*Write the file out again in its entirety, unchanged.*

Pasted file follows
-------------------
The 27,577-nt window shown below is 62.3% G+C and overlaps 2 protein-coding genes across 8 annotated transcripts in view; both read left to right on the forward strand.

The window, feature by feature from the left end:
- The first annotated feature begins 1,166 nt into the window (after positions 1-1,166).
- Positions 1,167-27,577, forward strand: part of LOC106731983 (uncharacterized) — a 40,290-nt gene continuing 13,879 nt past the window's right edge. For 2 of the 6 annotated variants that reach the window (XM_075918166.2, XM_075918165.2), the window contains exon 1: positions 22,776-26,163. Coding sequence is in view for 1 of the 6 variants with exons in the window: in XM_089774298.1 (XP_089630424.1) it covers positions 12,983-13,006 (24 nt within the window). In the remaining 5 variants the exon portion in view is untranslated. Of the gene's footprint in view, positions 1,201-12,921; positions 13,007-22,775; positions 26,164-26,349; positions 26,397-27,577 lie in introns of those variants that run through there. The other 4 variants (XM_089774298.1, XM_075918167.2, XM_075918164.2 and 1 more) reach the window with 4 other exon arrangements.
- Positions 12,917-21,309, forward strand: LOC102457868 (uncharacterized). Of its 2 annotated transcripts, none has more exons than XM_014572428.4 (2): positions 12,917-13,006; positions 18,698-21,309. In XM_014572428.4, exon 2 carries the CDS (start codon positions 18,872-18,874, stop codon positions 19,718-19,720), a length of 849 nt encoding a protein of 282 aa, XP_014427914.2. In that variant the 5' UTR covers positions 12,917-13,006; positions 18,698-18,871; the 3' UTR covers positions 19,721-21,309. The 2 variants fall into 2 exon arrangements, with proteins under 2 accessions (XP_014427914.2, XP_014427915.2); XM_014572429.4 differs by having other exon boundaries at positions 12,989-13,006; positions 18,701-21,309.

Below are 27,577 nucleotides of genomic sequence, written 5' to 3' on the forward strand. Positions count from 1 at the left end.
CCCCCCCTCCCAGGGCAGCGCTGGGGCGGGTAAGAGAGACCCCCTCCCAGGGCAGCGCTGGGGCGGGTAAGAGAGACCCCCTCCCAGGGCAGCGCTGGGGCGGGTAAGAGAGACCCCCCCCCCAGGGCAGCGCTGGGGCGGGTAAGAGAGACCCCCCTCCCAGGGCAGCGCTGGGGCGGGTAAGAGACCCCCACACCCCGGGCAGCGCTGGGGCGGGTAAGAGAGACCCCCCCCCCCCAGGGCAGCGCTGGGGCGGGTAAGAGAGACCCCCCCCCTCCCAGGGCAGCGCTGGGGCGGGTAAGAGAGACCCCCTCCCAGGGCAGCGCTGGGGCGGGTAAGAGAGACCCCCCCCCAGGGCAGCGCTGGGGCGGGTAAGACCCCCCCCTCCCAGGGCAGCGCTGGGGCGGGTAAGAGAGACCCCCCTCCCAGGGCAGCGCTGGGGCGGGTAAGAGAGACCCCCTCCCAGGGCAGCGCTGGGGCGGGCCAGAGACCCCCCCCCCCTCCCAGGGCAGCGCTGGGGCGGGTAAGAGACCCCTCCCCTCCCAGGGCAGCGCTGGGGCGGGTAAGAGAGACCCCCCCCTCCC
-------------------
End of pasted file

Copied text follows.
The 27,577-nt window shown below is 62.3% G+C and overlaps 2 protein-coding genes across 8 annotated transcripts in view; both read left to right on the forward strand.

The window, feature by feature from the left end:
- The first annotated feature begins 1,166 nt into the window (after positions 1-1,166).
- Positions 1,167-27,577, forward strand: part of LOC106731983 (uncharacterized) — a 40,290-nt gene continuing 13,879 nt past the window's right edge. For 2 of the 6 annotated variants that reach the window (XM_075918166.2, XM_075918165.2), the window contains exon 1: positions 22,776-26,163. Coding sequence is in view for 1 of the 6 variants with exons in the window: in XM_089774298.1 (XP_089630424.1) it covers positions 12,983-13,006 (24 nt within the window). In the remaining 5 variants the exon portion in view is untranslated. Of the gene's footprint in view, positions 1,201-12,921; positions 13,007-22,775; positions 26,164-26,349; positions 26,397-27,577 lie in introns of those variants that run through there. The other 4 variants (XM_089774298.1, XM_075918167.2, XM_075918164.2 and 1 more) reach the window with 4 other exon arrangements.
- Positions 12,917-21,309, forward strand: LOC102457868 (uncharacterized). Of its 2 annotated transcripts, none has more exons than XM_014572428.4 (2): positions 12,917-13,006; positions 18,698-21,309. In XM_014572428.4, exon 2 carries the CDS (start codon positions 18,872-18,874, stop codon positions 19,718-19,720), a length of 849 nt encoding a protein of 282 aa, XP_014427914.2. In that variant the 5' UTR covers positions 12,917-13,006; positions 18,698-18,871; the 3' UTR covers positions 19,721-21,309. The 2 variants fall into 2 exon arrangements, with proteins under 2 accessions (XP_014427914.2, XP_014427915.2); XM_014572429.4 differs by having other exon boundaries at positions 12,989-13,006; positions 18,701-21,309.

Below are 27,577 nucleotides of genomic sequence, written 5' to 3' on the forward strand. Positions count from 1 at the left end.
CCCCCCCTCCCAGGGCAGCGCTGGGGCGGGTAAGAGAGACCCCCTCCCAGGGCAGCGCTGGGGCGGGTAAGAGAGACCCCCTCCCAGGGCAGCGCTGGGGCGGGTAAGAGAGACCCCCCCCCCAGGGCAGCGCTGGGGCGGGTAAGAGAGACCCCCCTCCCAGGGCAGCGCTGGGGCGGGTAAGAGACCCCCACACCCCGGGCAGCGCTGGGGCGGGTAAGAGAGACCCCCCCCCCCCAGGGCAGCGCTGGGGCGGGTAAGAGAGACCCCCCCCCTCCCAGGGCAGCGCTGGGGCGGGTAAGAGAGACCCCCTCCCAGGGCAGCGCTGGGGCGGGTAAGAGAGACCCCCCCCCAGGGCAGCGCTGGGGCGGGTAAGACCCCCCCCTCCCAGGGCAGCGCTGGGGCGGGTAAGAGAGACCCCCCTCCCAGGGCAGCGCTGGGGCGGGTAAGAGAGACCCCCTCCCAGGGCAGCGCTGGGGCGGGCCAGAGACCCCCCCCCCCTCCCAGGGCAGCGCTGGGGCGGGTAAGAGACCCCTCCCCTCCCAGGGCAGCGCTGGGGCGGGTAAGAGAGACCCCCCCCTCCC